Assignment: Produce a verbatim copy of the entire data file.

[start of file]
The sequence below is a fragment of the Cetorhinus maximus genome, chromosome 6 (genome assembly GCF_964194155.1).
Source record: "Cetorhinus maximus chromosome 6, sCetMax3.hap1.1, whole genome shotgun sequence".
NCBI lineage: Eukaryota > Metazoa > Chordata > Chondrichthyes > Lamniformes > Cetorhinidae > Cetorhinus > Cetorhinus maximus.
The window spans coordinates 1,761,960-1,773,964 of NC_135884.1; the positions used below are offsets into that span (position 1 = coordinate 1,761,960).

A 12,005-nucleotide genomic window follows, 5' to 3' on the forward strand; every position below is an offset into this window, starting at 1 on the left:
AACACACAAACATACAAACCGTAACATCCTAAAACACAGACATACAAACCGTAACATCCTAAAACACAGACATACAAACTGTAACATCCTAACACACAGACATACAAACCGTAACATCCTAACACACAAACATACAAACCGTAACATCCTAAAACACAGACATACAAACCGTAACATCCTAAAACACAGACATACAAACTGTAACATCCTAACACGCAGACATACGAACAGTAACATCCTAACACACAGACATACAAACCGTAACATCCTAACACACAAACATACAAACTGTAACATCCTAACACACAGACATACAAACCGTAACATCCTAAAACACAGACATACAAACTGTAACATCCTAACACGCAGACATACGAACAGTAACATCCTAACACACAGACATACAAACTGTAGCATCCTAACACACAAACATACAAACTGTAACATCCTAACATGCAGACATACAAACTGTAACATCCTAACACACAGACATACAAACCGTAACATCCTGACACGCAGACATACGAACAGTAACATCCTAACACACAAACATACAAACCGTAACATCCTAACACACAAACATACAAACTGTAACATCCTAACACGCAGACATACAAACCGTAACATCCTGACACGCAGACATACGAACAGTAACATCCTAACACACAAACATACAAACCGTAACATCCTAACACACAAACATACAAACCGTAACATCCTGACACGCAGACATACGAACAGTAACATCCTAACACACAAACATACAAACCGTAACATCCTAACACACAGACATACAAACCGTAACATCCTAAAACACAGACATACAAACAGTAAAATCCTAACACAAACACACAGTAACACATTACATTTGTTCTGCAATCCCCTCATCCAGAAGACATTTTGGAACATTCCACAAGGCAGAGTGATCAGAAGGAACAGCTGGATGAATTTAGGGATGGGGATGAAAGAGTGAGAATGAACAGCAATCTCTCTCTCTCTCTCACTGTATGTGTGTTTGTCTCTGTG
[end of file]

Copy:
The sequence below is a fragment of the Cetorhinus maximus genome, chromosome 6 (genome assembly GCF_964194155.1).
Source record: "Cetorhinus maximus chromosome 6, sCetMax3.hap1.1, whole genome shotgun sequence".
NCBI lineage: Eukaryota > Metazoa > Chordata > Chondrichthyes > Lamniformes > Cetorhinidae > Cetorhinus > Cetorhinus maximus.
The window spans coordinates 1,761,960-1,773,964 of NC_135884.1; the positions used below are offsets into that span (position 1 = coordinate 1,761,960).

A 12,005-nucleotide genomic window follows, 5' to 3' on the forward strand; every position below is an offset into this window, starting at 1 on the left:
AACACACAAACATACAAACCGTAACATCCTAAAACACAGACATACAAACCGTAACATCCTAAAACACAGACATACAAACTGTAACATCCTAACACACAGACATACAAACCGTAACATCCTAACACACAAACATACAAACCGTAACATCCTAAAACACAGACATACAAACCGTAACATCCTAAAACACAGACATACAAACTGTAACATCCTAACACGCAGACATACGAACAGTAACATCCTAACACACAGACATACAAACCGTAACATCCTAACACACAAACATACAAACTGTAACATCCTAACACACAGACATACAAACCGTAACATCCTAAAACACAGACATACAAACTGTAACATCCTAACACGCAGACATACGAACAGTAACATCCTAACACACAGACATACAAACTGTAGCATCCTAACACACAAACATACAAACTGTAACATCCTAACATGCAGACATACAAACTGTAACATCCTAACACACAGACATACAAACCGTAACATCCTGACACGCAGACATACGAACAGTAACATCCTAACACACAAACATACAAACCGTAACATCCTAACACACAAACATACAAACTGTAACATCCTAACACGCAGACATACAAACCGTAACATCCTGACACGCAGACATACGAACAGTAACATCCTAACACACAAACATACAAACCGTAACATCCTAACACACAAACATACAAACCGTAACATCCTGACACGCAGACATACGAACAGTAACATCCTAACACACAAACATACAAACCGTAACATCCTAACACACAGACATACAAACCGTAACATCCTAAAACACAGACATACAAACAGTAAAATCCTAACACAAACACACAGTAACACATTACATTTGTTCTGCAATCCCCTCATCCAGAAGACATTTTGGAACATTCCACAAGGCAGAGTGATCAGAAGGAACAGCTGGATGAATTTAGGGATGGGGATGAAAGAGTGAGAATGAACAGCAATCTCTCTCTCTCTCTCACTGTATGTGTGTTTGTCTCTGTG